I listen a lot of different types of music these days, but it wasn’t a smooth journey here. I don’t come from a musical family, and it wasn’t even a primary interest of mine for a while. I had weird classic rock and 90s pop radio, and that was about the extent of it. And even as I started to find music on my own, it took a couple bands to open me to more diverse genres. Here are a few of those bands, in chronological order. Most of these aren’t even my favorite bands in their subsequent genres, but I’m indebted to them for opening me to plenty of their compatriots.
At this point, Hawthorne Heights have definitely had plenty of exposure. And even during the peak of their career, they managed to spill over to mainstream radio. “Saying Sorry”, perhaps some odd radio edit version to be specific, was the first track I heard from the group. It wasn’t until I heard the song off the radio that I realized there was screaming in it. That was the first time I ever heard screaming in a song, and it certainly was a bit startling at that time. But it was what got me first accustomed to emo-type music. I naturally got into their heavier songs as well and eventually got acquainted with From Autumn to Ashes, Dead Poetic, Emery, and a host of likeminded bands of that era.
My foray into metal, metalcore, and eventually even mathcore all began with this thrash-tinged metal act. They had enough ballads and clean vocals to keep things from being too crazy, but they all knew how to hit hard. “Pull Harder on the Strings of Your Martyr” and “Dying In Your Arms” were off the same album, after all – and both show very different sides of the band. This might feel like a natural progression from some of the post-hardcore and emo acts of the time, but I’d argue there’s decidedly a much stronger harmonic focus that helped me ease into metalcore eventually.
In retrospect, I only listened to metal-type genres for a few years. Hands was definitely on the cusp of me shedding the genre, and they were also a big catalyst for me. Undeniably, they weren’t the first band to do post-metal. But it was the first time I heard that sort of ambience and aggression meet. Give Me Rest is one of the best releases off Facedown Records, even if it’s not one of my favorite post-metal album by any stretch (that award arguably goes to former label maters A Hope for Home and their Realis LP). After this, I discovered the short-lived stretch of ambient hardcore acts like Echoes, Rinoa, Devil Sold His Soul, The Elijah, and so on. And while most of these bands would be closer to post-hardcore than truly fall under the post-metal banner, there’s something about this dynamic blend that still excites me.
If you know me, you know I love Moving Mountains. Waves is one of my favorite albums of all time and is the staple of their catalog. But arguably, it’s not the album that changed things for me. Moving Mountains was a natural progression after the ambient post-hardcore spurt of the bands listed above, but it’s their self-titled album that subtly opened me up to one of my biggest taste-changes ever. Somewhere in the finger-picking of “Eastern Leaves”, I found myself enchanted. I found bands that balanced this gentleness with a similar airiness that I piled into a playlist I named “Feels fo’ Realz” (which still exists). And while some of the bands on the list were on the emo/punk side of the spectrum, other bands progressively got closer to indie-folk. It wasn’t a hard or immediate transition, but I feel that this album laid the framework and provided me with a long enough chain of recommended artists to eventually appreciate more folk-type, singer-songwriter acts. Surprisingly, their more overtly-folk split that followed was a pretty big miss for me. Even now, I’m still divided on it.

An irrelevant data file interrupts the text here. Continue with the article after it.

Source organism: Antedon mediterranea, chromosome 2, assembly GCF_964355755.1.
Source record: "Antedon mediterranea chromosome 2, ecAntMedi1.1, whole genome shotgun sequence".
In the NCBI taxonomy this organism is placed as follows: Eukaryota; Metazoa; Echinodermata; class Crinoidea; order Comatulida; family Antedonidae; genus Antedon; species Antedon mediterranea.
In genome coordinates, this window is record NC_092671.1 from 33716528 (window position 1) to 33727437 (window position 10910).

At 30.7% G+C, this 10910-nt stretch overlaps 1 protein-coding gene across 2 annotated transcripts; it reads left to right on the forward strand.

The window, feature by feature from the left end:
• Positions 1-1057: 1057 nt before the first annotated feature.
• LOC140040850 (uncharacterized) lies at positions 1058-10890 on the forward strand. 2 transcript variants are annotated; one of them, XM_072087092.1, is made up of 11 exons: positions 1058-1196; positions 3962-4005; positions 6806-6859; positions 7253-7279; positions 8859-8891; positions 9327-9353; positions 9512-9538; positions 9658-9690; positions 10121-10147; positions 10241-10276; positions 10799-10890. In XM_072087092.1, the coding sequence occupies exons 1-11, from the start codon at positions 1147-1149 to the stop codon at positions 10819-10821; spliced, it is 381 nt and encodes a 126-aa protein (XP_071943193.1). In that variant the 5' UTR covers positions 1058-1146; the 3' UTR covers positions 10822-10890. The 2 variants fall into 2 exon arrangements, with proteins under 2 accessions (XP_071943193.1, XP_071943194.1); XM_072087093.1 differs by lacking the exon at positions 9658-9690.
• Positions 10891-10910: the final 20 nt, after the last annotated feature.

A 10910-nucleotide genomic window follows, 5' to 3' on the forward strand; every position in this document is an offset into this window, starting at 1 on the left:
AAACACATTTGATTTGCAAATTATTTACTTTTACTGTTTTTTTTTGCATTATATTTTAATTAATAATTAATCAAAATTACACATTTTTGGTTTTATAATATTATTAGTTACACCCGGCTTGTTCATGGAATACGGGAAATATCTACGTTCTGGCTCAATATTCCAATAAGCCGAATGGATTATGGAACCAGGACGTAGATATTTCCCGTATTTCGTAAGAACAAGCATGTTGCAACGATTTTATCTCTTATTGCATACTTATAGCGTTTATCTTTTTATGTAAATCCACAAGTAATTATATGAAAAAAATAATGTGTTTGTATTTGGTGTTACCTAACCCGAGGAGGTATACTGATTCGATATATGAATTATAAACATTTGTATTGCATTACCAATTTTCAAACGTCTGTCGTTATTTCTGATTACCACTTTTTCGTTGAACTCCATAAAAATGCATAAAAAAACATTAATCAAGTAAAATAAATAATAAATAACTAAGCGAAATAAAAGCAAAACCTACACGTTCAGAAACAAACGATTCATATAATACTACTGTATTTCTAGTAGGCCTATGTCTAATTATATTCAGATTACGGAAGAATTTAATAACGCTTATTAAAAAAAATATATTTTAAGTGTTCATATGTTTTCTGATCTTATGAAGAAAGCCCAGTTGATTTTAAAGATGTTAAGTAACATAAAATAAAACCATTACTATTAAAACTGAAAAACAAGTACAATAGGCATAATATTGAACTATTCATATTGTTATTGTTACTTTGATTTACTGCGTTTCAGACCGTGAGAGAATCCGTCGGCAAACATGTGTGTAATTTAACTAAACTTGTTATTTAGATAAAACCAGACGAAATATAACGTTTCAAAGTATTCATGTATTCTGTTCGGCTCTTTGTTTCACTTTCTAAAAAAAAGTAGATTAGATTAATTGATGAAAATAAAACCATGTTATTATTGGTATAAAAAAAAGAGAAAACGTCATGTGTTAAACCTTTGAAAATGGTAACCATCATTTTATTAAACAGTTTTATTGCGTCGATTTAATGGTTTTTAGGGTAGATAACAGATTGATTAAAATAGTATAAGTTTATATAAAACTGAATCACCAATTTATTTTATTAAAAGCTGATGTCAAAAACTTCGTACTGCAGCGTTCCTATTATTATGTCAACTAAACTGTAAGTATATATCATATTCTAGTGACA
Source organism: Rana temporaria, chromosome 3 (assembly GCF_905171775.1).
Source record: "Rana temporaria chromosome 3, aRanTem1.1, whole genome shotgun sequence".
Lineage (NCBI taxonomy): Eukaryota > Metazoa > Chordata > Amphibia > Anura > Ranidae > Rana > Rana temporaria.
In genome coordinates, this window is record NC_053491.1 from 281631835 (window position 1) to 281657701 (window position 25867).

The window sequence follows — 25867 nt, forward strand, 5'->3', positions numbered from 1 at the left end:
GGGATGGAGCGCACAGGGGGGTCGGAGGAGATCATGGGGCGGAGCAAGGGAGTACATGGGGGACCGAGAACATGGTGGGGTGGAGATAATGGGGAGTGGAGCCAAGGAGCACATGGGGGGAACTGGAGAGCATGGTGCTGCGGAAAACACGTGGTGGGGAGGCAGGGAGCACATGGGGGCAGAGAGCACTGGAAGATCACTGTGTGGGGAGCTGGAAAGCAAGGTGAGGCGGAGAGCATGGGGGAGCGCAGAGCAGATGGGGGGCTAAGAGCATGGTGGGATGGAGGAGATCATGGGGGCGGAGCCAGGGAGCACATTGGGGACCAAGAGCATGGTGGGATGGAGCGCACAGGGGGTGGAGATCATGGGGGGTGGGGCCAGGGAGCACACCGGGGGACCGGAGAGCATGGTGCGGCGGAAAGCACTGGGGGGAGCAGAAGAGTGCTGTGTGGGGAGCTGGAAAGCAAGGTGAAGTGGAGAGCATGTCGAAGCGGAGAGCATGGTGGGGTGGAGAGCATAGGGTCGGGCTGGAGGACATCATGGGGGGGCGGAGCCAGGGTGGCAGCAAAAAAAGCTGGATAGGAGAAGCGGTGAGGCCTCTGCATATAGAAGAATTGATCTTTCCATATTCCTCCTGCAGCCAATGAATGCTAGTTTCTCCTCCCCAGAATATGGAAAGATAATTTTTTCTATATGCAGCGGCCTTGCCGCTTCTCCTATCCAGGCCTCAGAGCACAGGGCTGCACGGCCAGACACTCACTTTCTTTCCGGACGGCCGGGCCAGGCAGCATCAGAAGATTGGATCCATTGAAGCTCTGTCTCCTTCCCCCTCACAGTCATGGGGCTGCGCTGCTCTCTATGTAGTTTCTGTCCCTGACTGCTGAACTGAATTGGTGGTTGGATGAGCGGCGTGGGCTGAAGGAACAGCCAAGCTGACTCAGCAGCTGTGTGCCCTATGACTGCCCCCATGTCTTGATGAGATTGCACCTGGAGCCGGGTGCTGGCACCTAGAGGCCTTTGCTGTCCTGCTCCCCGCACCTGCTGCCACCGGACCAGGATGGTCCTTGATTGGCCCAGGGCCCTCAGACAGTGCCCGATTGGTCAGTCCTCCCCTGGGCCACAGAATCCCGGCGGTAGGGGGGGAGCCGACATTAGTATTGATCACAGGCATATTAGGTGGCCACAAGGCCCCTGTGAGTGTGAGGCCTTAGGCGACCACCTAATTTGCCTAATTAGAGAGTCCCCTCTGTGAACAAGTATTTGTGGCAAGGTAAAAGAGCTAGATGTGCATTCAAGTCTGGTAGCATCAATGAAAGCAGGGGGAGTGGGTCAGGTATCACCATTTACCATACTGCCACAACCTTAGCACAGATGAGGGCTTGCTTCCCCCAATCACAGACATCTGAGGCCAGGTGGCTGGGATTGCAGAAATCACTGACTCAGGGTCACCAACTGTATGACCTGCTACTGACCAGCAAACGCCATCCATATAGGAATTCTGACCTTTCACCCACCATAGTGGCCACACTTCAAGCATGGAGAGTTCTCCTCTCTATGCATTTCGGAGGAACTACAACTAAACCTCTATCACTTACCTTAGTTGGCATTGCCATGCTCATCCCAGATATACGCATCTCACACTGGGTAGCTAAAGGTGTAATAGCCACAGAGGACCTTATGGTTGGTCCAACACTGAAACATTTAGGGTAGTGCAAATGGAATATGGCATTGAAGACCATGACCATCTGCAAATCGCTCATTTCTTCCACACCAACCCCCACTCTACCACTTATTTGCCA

I first inadvertently discovered Anathallo by searching for “saddest Christian songs” and a subsequent blog post that mentioned them. I can’t say I discovered any other bands specifically through Anathallo, but they certainly led me to appreciate math-rock type bands with huge arrangements. I’m a big fan of chamber and technically-complex bands and Anathallo was certainly one of my first times seeing wind instruments and auxiliary percussion incorporated into rock songs.
Maybe I lived under a rock, but banjo was always seen as a hillbilly instrument used in bluegrass and finger-picked at breakneck speed. Frontier Ruckus was the first band I saw that incorporated banjo in a more typical melodic manner, much in the same manner bands tend to handle guitar. And it blew my mind. Within weeks, my infatuation saw me cycling through their songs enough to drive them up to one of my most-played artists of all time. I’ve even been tempted to buy a banjo at times – and somehow still haven’t.
Daniel Anderson’s Glowbug solo project is one of the rarest and most unique things out there in the world of experimental rock. I’ve joked about making chillwave screamo for years, but Anderson has me beat… sort of. Classifying Glowbug is a task in itself, but tropical punk with elements of motown, jazz, and even rap and metal is a start. I never thought I’d hear saxophone and steel drum in a Weezer cover or screaming over chillwave, but here we are. And as far as I know, no one else is doing something similar of this caliber. Even the related artists on Spotify feel completely inappropriate, save for perhaps some of the experimental post-hardcore acts. Anderson proves summery vibes mesh with everything in a way that feels truly incomparable, and he continues to earn his way into my year-end lists as a result.
What about you? What were some gateway bands for you? When did you experience an appreciation for a genre you couldn’t stand earlier? We’d love to hear your stories.